- Get tested for STDs, regularly.
3) Have safer sex:
- Check out some tips below on ways to reduce your risk for STDs.
Safer Sex Tips
There’s no way to have 100% “safe sex,” but there are plenty of ways to have safer sex, which helps protect both you and your partner’s sexual health.
1) Monogamy – having fewer sex partners, or staying monogamous with one sex partner, reduces your risk of STDs. Not only because you’re not as exposed to as many risk-wise, but also because you know his/her sexual habits, sexual background, and are on the same page about sexual safety/feeling comfortable about having sex.
2) Talk about safe sex with your partner before having sex.
Even if your sex partner doesn’t have symptoms of an STD, he/she may still have one. Ask your sex partner if he/she has recently gotten tested for STDs, and if so, if they’re STD-free. If they haven’t, set some guidelines/boundaries about having sex and ask the person to get tested soon, realizing that it’s at-your-own risk. Make sure to use a condom while having sex to reduce your risk of STDs.
3) Try no-risk or lower-risk sex - There’s a lot of fun sex beyond just vaginal or anal intercourse. Having no-risk or lower-risk sex means exploring less-risky ways to sexually please each other.
No-risk safer sex play includes
- mutual masturbation
- phone sex
- sharing fantasies
Low-risk safer sex play includes
- fondling — manual stimulation of one another
- body-to-body rubbing — "grinding," or "dry humping"
- oral sex (even safer with a condom, dental dam, or other barrier)
- playing with sex toys — alone or with a partner
4) Watch for symptoms of STDs - such as painful intercourse, unusual discharges, growths, or soreness in your or your partner’s genital areas.
5) Use protection, every time – a condom is the best way to protect yourself from STDs.
6) Be responsible. Avoid sexual contact if you have symptoms of an infection or if you are being treated for an STD or HIV. Use condoms at all times.
7) Be safe and aware of the risks of alcohol/drug use – Mixing alcohol and drug use with sex is a potentially dangerous combination. Drug use lowers your inhibitions, making it more likely for you to engage in any number of higher-risk behaviours that could damage or make you susceptible to damaging your sexual health, including STDs, pregnancy, and/or sexual harassment or assault.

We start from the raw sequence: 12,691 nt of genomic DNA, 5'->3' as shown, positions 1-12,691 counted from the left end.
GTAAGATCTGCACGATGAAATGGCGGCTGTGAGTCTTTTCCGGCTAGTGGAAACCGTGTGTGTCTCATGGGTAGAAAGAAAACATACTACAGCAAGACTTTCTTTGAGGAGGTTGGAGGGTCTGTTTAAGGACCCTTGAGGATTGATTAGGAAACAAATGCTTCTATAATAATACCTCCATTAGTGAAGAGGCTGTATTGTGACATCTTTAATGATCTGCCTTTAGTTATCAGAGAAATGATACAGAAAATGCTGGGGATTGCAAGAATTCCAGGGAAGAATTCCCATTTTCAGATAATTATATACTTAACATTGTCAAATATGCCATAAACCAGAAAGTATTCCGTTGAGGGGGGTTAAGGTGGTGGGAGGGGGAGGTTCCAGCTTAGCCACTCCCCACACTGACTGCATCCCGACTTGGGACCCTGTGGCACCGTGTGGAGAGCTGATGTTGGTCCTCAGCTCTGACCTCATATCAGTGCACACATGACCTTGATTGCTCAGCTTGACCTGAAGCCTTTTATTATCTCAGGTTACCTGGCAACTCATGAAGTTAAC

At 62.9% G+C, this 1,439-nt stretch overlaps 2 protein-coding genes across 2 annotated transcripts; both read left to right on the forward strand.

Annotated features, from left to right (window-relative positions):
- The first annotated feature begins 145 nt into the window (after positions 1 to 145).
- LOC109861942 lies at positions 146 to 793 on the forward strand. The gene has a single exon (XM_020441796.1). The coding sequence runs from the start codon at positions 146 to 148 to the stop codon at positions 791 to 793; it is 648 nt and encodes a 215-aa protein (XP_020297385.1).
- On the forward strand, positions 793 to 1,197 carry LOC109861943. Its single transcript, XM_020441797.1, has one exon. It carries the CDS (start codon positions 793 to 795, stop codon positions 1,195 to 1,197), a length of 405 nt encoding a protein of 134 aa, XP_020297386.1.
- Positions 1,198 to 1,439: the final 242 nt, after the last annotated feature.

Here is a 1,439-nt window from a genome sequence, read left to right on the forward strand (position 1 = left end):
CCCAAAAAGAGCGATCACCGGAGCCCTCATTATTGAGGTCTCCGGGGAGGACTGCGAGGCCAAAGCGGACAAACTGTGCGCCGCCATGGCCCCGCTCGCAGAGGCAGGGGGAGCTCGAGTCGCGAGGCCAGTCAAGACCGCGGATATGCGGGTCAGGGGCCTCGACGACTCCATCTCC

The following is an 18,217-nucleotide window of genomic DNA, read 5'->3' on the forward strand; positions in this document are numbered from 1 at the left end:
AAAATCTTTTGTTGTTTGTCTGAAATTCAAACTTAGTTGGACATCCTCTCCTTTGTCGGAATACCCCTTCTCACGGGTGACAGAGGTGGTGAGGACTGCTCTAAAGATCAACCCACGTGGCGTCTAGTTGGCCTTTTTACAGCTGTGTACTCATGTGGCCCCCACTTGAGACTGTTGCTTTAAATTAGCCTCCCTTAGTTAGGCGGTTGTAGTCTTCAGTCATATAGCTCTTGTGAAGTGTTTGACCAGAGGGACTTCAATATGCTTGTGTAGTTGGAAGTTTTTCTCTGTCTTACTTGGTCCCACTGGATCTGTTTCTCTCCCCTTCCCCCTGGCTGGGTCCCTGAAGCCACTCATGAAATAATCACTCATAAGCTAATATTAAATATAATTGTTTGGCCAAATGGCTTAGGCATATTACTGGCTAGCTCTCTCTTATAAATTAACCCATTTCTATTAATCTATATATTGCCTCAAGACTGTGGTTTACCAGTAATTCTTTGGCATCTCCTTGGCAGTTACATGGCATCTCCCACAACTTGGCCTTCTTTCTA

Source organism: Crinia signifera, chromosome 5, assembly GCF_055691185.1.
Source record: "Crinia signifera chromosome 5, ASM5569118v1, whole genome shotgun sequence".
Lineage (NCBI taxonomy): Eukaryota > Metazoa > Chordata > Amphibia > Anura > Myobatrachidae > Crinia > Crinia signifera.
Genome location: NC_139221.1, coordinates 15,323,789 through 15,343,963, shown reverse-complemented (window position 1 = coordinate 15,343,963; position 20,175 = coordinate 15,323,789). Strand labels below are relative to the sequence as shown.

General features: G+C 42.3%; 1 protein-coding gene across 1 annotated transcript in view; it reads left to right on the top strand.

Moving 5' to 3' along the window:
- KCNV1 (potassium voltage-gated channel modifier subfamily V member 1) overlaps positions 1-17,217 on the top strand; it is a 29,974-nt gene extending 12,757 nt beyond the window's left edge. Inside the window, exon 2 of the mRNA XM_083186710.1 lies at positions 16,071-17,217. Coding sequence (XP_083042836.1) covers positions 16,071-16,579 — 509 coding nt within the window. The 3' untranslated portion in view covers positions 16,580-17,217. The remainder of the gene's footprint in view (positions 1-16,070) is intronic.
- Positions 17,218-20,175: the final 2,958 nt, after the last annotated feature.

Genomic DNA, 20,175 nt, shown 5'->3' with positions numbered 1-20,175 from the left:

8) Get tested regularly – since most STDs don’t have symptoms, it’s hard to tell whether or not you have one. The only way to know for sure is to get regularly tested. At Rice, Health Services offers STD testing services.
9) Remember that there’s no perfect “time” to have sex.
10) Be prepared for a sex emergency - Consider carrying two condoms with you just in case one breaks or tears while it's being put on. Both men and women are equally responsible for preventing STDs, using contraceptives and both should carry condoms. Sometimes things go wrong even when you try to do everything right.
Body Stuff: What's normal? What's not?
Everyone’s body is different, so
physical responses and development in regards to sexual activity depends
largely on the person. At the end of the day, you know your body better than
anyone else. Something that may seem “normal” for someone else may not actually
be normal for you.
following is a list of general guidelines to give you a better idea of the
range of what’s considered normal and what’s not for a healthy woman.
one breast that’s larger than the other
feel more tender and swell right before your period
- If you
have a lump in your breast (check with your health care provider
discharge from one of your nipples
every 25-40 days
a clear, slippery discharge during ovulation
PMS symptoms (premenstrual syndrome) 1-10 days before your period, such as
bloating, diarrhea, nausea, backache, irritability, cramps, tender breasts
cramps that prevent you from functioning normally (i.e., can’t go to
classes because you don’t feel good, play sports, engage in normal
activities, do your homework, etc.)
to temper or cope with your PMS symptoms
pelvic pain not associated with your period
more than 6 weeks without having a period
more than 12 weeks without having a period if you know you can’t be
sex is painful
discharge, doesn’t smell bad
clearer discharge during ovulation
wetness or vaginal discharge during sexual arousal
discharge than normal
smells different – has bad odor
looks different, appears yellow or greenish in colour
pain, burning, or itching
think you are experiencing anything that’s not normal, or not normal for your
body, contact your health care provider immediately.
Transmitted Infections.” SexualHealth.org. http://www.sexualhealth.com/channel/view/sexually-transmitted-infections/
“Health Info and
Services.” Planned Parenthood.org. http://www.plannedparenthood.org/health-topics/stds-hiv-safer-sex-101.htm
National Institute of Health.
Transmited Diseases. Center for Disease Control. http://www.cdc.gov/reproductivehealth/unintendedpregnancy/contraception.htm
FAQ.” Womenshealth.gov. http://womenshealth.gov/faq/birth-control-methods.cfm#hormet